BG: No not at all! (laughs) It’s just the way it is. And so I guess, different times, different tastes. And you know the other thing is we don’t play, or I don’t play, hardly any Bee Gees music in the house… I’ve met a lot of people who don’t play their own music in their homes. I’ve met a lot of actors who’ve never watched their own films.

TR: Well, you’ve lived it…

BG: Yeah, well for me yesterday’s yesterday and today’s today. If I did something yesterday that was great, I have a really tough time going back. I have a really tough time reliving those things. It’s like doing a television show, and I get home and everyone says, “we taped it, come and see it.” No! (laughs) I don’t want to see it! “Why not?” ‘Cos I just did it!

TR: So you didn’t watch Sound Relief back? I watched Sound Relief and thought it was great being in Australia and with Olivia Newton-John.****

BG: No we didn’t see it back, not Olivia nor I. She was off to Japan the next day, we were gone the next day too. We had the most incredible experience – feet didn’t touch the ground – it was straight from Miami, straight from Florida. No staying overnight in LA, straight from one plane to another, straight to Australia. I had two days rehearsal with the band who were amazing and she had one day’s rehearsal. So I got them ready for when she got there. She arrived the day before the show, but her husband is responsible for a lot of these herbal, Amazonian herbal drinks and herbal homeopathic type of medicines.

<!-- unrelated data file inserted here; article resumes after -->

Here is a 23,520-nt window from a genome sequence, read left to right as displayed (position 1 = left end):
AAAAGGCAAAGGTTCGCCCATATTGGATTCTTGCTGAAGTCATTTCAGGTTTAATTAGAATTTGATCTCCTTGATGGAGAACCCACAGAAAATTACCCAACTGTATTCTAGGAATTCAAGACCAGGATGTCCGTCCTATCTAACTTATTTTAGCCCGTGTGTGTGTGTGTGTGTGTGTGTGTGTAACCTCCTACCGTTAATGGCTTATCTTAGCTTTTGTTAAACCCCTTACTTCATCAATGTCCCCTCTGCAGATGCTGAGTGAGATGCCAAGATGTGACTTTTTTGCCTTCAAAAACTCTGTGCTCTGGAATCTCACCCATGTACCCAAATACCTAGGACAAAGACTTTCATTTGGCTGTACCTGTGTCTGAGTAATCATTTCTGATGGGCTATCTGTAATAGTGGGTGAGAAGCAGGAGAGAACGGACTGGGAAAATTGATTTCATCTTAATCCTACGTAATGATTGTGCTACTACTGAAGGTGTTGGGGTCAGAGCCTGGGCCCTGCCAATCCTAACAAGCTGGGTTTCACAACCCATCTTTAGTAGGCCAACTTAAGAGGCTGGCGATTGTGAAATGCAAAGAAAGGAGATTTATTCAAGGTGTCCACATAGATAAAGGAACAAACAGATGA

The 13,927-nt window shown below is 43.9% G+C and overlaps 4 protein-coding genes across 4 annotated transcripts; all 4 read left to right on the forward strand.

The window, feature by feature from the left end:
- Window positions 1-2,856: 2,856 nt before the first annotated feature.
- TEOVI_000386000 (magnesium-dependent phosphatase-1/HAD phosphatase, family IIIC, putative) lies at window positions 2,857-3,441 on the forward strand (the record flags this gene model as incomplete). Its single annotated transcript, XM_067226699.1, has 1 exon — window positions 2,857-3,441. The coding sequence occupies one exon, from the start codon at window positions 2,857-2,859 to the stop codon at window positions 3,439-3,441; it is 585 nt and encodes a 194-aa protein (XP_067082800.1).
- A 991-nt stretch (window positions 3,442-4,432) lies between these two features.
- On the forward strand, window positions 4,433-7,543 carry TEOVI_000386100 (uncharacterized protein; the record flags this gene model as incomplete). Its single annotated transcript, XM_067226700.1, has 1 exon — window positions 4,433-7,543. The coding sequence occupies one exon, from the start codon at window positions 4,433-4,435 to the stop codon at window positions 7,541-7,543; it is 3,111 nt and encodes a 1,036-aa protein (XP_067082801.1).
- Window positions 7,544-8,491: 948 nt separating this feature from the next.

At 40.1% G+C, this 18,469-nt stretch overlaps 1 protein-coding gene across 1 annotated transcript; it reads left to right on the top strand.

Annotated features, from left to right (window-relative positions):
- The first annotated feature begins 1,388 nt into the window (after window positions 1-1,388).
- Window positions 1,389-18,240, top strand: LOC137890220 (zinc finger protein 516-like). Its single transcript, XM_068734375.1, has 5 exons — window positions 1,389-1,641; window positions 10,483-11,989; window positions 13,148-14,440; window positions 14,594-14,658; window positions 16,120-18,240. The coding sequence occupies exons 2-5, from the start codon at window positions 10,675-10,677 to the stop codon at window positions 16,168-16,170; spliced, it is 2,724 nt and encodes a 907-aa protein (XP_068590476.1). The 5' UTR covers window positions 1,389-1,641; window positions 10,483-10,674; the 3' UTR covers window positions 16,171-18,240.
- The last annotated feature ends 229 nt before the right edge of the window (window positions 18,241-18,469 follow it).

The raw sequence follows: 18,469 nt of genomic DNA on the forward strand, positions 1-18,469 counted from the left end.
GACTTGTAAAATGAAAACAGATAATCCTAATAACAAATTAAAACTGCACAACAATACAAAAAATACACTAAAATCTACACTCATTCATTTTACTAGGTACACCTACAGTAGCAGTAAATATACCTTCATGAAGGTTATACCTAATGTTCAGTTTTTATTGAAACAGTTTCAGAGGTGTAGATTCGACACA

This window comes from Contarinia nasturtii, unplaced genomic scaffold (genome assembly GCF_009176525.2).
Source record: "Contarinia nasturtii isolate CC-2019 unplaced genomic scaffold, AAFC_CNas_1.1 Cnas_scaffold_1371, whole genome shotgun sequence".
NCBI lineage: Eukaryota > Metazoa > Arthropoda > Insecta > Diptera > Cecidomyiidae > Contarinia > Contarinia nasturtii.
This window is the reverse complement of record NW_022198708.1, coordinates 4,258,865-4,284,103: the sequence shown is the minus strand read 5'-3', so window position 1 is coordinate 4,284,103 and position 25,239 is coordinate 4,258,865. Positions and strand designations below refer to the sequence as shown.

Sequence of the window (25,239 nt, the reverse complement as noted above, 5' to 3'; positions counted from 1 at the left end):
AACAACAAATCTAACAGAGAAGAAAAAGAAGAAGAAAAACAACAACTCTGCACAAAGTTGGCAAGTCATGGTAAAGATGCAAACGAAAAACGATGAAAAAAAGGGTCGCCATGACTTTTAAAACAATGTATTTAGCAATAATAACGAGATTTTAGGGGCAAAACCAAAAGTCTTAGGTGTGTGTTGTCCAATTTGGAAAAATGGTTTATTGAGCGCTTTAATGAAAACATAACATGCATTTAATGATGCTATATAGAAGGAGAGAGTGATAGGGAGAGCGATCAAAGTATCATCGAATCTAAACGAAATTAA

TR: Does that help with the arthritis?

BG: (laughs) Doesn’t matter about the arthritis! He has this liquid called Zamu and it’s the greatest thing. It’s like legal Red Bull. I mean not that’s it’s illegal, but it’s good for you.

TR: So a bit of sake with the Zamu, have you experimented with that?

BG: I have! Though I haven’t mixed them together, but I’ll have a sake and then maybe an hour later I’ll have a Zamu. Zamu you only want like that much (gestures with hands), you know? And that’s what got us both through Australia…

TR: Zamu! (laughs)

BG: Yeah! (laughs)

With Olivia Newton-John, Sound Relief 2009.

TR: Now you guys are so modest and that’s a very endearing quality, but you talk about Sound Relief and Chris Martin from Coldplay came to New Zealand just after Australia and he was telling everyone, “Oh my gosh, I was having breakfast and Barry Gibb was there and he’s written like a million hits! And I didn’t know what to say to him!”

BG: Well we struck off the most incredible relationship that I hope will last all our lives. Also Shane [Warne] the cricket player, he was there with us too. So there was Olivia and I and Linda my wife and Shane and Chris. He was there at the sound-check for the Sound Relief show the afternoon before… and what a pleasure, what a nice guy, and that’s what struck me you know? He said, “I just want to write songs like you guys wrote and I’m still [only] coming up with a good song every 20 songs.” And I thought that was a very nice thing to say and we became really good friends.